Workshop Houston started out simple. Right after graduating from Oberlin, four idealists — Zach Moser, Katy Goodman, Seth Capron and Benjy Mason — drove to Houston in a pickup. Between the four of them, they had $20,000 in grant money — enough to launch the Third Ward Community Bike Center, a tiny place where, for free, people could learn to build and repair their own bikes.
They saw the bike shop as an anti-poverty project, giving people in the Third Ward both a skill and a means of transportation — especially necessary in a neighborhood where jobs and grocery stores lie miles away. And for a while, the four got to know poverty firsthand themselves. They shared a four-bedroom apartment. They used foodstamps. They got donations.
They noticed that their 12- and 13-year-old regulars were getting into trouble — out cruising the streets after school, getting tangled in gangs and drugs, going to jail. Bike repair wasn’t enough to break that cycle. A kid can only spend so much time lubricating a chain.
The idealists reformulated themselves as Workshop Houston, with a plan to give middle-school kids something to do every day after school. The Bike Shop would continue, but there would also be the Scholar Shop, with academic tutoring; the Style Shop, with silk-screening; the Beat Shop, with computers for mixing sound; and the Chopper Shop, a place where kids could not just fix a bike, but transmogrify it.
Land is cheap in the Third Ward, and a couple of years ago, Workshop Houston bought a dingy bungalow and a couple of run-down four-plexes on Sauer Street. The original foursome, plus new hires and volunteers, stripped the bungalow down to its studs, painted it lime green and teal and orange, and turned it into the kind of bike shop you expect in a college town.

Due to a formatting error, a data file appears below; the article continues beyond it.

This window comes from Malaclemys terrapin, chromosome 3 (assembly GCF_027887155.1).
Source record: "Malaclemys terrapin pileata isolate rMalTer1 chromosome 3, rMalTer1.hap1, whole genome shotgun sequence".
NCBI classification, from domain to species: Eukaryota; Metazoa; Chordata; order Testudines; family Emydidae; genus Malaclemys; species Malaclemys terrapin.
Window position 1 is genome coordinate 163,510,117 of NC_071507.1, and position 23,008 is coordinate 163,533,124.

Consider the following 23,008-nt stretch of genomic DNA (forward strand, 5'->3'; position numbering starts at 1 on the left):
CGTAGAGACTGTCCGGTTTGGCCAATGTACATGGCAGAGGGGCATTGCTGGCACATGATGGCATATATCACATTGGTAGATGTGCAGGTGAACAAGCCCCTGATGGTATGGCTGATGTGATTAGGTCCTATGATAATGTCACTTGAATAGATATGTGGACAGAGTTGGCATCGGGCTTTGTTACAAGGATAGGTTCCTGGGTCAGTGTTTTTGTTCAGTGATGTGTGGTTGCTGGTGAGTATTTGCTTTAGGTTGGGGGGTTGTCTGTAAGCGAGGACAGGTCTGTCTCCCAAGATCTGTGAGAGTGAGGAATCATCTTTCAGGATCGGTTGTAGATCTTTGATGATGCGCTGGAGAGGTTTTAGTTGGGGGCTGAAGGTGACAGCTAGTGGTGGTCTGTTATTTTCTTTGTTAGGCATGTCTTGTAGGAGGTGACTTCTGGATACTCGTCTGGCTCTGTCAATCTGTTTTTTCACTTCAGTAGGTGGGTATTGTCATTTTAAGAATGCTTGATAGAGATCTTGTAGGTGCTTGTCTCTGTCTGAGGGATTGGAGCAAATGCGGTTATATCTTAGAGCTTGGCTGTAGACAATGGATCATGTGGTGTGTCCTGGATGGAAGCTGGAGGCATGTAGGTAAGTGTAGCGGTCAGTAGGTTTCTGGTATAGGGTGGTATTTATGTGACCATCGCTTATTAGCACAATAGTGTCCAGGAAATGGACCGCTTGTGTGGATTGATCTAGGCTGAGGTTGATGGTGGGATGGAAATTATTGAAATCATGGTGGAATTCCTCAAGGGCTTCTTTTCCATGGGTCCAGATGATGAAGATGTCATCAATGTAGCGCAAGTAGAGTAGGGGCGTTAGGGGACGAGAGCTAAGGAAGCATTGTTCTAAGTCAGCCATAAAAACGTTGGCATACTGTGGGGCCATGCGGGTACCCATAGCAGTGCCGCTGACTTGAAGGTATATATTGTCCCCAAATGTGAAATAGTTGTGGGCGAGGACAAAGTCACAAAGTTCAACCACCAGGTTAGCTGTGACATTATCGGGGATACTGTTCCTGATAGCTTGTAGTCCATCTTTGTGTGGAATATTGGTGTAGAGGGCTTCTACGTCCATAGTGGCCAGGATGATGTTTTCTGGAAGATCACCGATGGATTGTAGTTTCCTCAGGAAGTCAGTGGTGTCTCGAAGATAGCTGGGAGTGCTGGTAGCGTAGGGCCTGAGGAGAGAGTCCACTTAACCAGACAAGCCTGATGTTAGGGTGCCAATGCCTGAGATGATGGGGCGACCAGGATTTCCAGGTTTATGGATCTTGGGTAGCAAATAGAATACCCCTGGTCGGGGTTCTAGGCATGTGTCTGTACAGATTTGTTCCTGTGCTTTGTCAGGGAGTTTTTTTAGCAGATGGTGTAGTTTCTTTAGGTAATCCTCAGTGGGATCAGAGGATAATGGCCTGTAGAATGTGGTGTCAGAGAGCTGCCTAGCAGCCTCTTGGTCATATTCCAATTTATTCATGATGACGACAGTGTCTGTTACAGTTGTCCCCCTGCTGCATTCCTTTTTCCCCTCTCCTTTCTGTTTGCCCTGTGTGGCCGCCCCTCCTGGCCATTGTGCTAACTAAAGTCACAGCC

Kids drift in when they feel like it. Some come only for one of the shops. Some come every day, for everything. Some disappear, leaving half-finished projects behind.
If a kid comes often to the Chopper Shop, the staff gets to know him. They ask about his grades and want to see his progress reports. They nudge him to academic help next door at the Scholar Shop. They go see his teachers. They ask what he wants to do with his life.
Indigenous, Student and Afro Communities in Colombia Are Not Taking ‘No’ for an Answer - Communities from the most affected areas in Colombia's armed conflict took the streets of the capital to protest against the results of the referendum and ...
2 hours ago